As part of its “Writers at Work” series, the Kansas City Public Library hosted bestselling author Jayne Anne Phillips as she presented her latest work, “Quiet Dell.”
“Quiet Dell” tells the true story of Chicago journalist Emily Thornhill as she investigates the tragic deaths of widowed Asta Eicher and her children in 1931. Eicher had moved to West Virginia, only three weeks before her death, to marry Harry Powers, an affluent man who promised Eicher care for both her and her children. Powers sent Eicher letters of increasing sensual advance through a matrimonial agency, and they convinced Eicher to relocate her family and inevitably their fate.
Phillips was interviewed by UMKC professor Whitney Terrell in the seminar room of the Kansas City Public Library. The walls were a dark mahogany, and the walls opposite the stage were decorated with paintings depicting civil war battles. It was between these walls that Terrell and Phillips discussed the story and her own thoughts on the plots of the various characters.
When discussing the extremely despicable acts that drive the plot, Terrell asked about the characters’ reactions to the advances in the investigation, as well as the ways they come to terms with what they discover.
“There is this senselessness to what Powers does,” Phillips said. “Emily and Eric discuss it in length. The book is a love story, and in a lot of ways it’s a story about a group of people who didn’t know one another who are instantly pulled together and develop those very intense bonds that people do around a tragedy. And they intervene in finding justice for the family, because that’s really all that counted for them, but in that journey they become a kind of non-traditional family.”
The story is very much about the group of amateur investigators as they delve deeper into the mystery in search of justice for the Eicher family – a justice that Phillips says wasn’t offered to the family when they were alive.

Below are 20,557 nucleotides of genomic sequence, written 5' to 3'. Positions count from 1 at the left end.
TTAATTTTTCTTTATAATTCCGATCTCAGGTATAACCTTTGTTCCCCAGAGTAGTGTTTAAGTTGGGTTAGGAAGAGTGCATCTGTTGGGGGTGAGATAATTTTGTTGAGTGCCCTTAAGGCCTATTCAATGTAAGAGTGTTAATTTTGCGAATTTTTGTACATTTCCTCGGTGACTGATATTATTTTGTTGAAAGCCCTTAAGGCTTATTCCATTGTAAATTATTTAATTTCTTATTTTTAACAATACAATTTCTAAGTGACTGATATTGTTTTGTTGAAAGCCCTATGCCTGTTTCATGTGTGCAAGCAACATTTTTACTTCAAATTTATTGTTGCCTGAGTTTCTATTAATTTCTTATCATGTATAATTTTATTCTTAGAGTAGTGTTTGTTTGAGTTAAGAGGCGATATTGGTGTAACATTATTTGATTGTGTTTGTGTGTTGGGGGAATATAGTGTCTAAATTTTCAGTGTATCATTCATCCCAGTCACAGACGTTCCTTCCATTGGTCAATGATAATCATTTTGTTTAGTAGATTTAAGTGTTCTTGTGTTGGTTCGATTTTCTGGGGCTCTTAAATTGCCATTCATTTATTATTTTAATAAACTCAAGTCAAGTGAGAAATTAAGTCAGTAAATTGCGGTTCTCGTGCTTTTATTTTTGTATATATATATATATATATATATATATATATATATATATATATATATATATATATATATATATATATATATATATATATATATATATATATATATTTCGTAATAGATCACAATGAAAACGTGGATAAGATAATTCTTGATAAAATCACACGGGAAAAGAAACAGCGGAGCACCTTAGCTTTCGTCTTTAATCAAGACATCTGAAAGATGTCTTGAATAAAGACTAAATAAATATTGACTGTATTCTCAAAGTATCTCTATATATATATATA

“Their [Emily and Eric’s] lives are so changed by having participated and intervened, by becoming in a sense the family that this family didn’t have to stand up for them,” she said.
Terrell then asked about the characters’ vulnerability and how Phillips displays their responses to the senseless acts and their reactions to coming to know each other so well.
“This case is so dark that it’s a kind of relief against which they come to know each other rather quickly and very deeply,” Phillips said.
She also emphasized the impact made by viewing the story through a female character’s point of view.
“The women writing into matrimonial agencies didn’t know who they were writing to at all and Powers’ letters were very skilled manipulations,” she said. “He knew he had certain code words, certain code phrases that he used to advance a response to a particular level.”
Many of the letters were quoted from the book as they were published in the newspaper after Powers’ capture.
The author was also asked why certain people at that time in history may have been vulnerable to Powers.
“Remember that in the 1930s life expectancy was probably about 50 to 55. Women who had to raise their children, or had never had children or were living alone, either in some apartment or on some farm,” Phillips said. “If they went voluntarily out of state, took all the money out of their bank account and set off never to be seen again, no one was going to question this except their own family. In 1931 if you drove two states away you could be a different person. There was no tracking of anyone.”
During a Q&A session with the audience, Phillips explained how she’s able to write about such horrible and dark events.
“Well I think there are dark moments and dark elements to this story, but I’ve found it to be a very hopeful book,” she said.
The audience member who had asked the question was taken aback.
“The terrible thing about a victim is that victim to be forgotten,” Phillips continued. “Victims vanish, and what I wanted to do in this book was not a book about the murder. That’s not the core of the book, that’s not the fascination of the book.”
A cell phone went off in the audience and Phillips pointed in the direction of the noise.
“That’s God agreeing with me,” Phillips said.